Another Whofic out of me! Wow. I just had to write this following the throwaway lines in "Fires of Pompeii." But don't worry if you haven't seen the episode yet! There are no spoilers at all for series four--as long as you've seen series three, you're fine. This is set in the nebulous time after "The Runaway Bride" and before "Smith and Jones." Hope you enjoy!


Echoes in Erythrae


Day is nothing but a smear of deep orange in the west when the gauzy curtain parts and he steps into her chamber.

She knows him at once (as she knows every man who approaches her) and yet she does not know him (as she is quite certain he is no man at all).

"Hello," he says. He grins suddenly—as though it would make his arrival better—and she thinks that his teeth look too sharp.

She stares, ready, but he makes no move except to sit on the floor a few feet away from the cloth cushion on which she reclines. He stretches out, looking thin and pale in garments which she has seen but will never encounter again. He flicks a hand around to indicate the surroundings and says, "It's a nice sort of a place, isn't it? I was expecting, I don't know, a cave. That's what they say, you know. You live in a cave, unkempt, mouthpiece of the gods and all the madder for it."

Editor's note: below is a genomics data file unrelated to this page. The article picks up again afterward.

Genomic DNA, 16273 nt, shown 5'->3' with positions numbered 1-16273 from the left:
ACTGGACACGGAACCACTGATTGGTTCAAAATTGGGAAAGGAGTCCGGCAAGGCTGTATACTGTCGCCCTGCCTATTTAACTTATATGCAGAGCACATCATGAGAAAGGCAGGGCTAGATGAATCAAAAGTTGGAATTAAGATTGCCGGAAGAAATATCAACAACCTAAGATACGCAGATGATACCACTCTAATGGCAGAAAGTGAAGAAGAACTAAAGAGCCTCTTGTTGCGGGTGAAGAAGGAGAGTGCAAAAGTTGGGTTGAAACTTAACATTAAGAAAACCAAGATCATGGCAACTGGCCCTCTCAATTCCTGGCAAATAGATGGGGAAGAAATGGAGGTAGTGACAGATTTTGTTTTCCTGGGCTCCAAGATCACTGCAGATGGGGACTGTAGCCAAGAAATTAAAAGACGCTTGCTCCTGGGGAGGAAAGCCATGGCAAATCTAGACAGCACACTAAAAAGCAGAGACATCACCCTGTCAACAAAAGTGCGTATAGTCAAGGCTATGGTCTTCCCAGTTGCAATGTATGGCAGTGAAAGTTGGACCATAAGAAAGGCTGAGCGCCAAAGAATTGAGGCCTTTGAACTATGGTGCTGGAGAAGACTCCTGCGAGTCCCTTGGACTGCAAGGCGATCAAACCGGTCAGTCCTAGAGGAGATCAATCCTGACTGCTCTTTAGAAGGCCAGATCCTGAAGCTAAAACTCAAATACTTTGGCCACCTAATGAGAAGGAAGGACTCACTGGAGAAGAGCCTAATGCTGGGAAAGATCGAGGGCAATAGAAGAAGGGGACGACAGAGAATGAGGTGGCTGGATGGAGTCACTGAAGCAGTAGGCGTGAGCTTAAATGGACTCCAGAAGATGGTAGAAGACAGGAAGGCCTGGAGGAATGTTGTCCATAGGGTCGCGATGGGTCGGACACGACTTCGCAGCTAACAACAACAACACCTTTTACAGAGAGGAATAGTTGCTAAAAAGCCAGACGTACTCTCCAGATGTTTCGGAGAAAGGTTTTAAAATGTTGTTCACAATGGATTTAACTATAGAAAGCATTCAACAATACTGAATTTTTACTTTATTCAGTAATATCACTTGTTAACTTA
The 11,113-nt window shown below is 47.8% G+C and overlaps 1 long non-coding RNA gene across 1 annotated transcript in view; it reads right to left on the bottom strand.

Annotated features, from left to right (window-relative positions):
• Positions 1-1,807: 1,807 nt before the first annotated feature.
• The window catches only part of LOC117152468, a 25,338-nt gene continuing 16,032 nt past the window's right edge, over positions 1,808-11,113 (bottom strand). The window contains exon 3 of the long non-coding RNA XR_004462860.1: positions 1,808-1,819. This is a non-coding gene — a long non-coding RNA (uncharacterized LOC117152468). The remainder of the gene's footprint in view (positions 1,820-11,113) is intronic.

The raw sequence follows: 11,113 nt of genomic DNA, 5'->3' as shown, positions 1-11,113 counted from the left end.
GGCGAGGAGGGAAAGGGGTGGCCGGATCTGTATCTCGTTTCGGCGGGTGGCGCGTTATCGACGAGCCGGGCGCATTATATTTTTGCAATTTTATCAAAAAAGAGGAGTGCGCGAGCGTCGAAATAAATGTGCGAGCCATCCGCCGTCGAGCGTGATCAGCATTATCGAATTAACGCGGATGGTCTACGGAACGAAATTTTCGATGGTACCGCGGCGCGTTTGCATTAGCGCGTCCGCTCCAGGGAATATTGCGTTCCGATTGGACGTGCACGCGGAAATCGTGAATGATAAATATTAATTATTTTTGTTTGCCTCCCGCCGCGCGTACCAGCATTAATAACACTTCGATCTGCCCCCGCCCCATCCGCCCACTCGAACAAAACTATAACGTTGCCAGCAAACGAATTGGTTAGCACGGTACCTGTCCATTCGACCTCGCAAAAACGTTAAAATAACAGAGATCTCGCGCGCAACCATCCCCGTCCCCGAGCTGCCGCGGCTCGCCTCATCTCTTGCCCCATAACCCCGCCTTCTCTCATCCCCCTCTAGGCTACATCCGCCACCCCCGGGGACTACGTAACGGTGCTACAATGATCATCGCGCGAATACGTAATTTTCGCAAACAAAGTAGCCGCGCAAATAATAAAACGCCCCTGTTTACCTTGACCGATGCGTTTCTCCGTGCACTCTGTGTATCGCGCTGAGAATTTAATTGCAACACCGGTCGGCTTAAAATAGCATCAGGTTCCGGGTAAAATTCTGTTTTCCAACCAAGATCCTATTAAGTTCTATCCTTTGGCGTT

"The priests do well by me," she responds, willing her tone towards gratefulness.

He rocks forward, eyebrows raised. "Well, yeah. How else would you expect them to act? If they mistreat you, you could just call down the wrath of Apollo on them, right?"

"Even the Sibyl should not expect the gods to do her bidding."

He leans back. "No, of course not. Seems a bit unfair, though, don't you think? They get to use your head and your mouth and your body, but they wouldn't protect their vessel should men decide to damage it?"

She is silent.

He grabs a discarded cushion, places it under his elbow, and settles in. His expression is vaguely amused.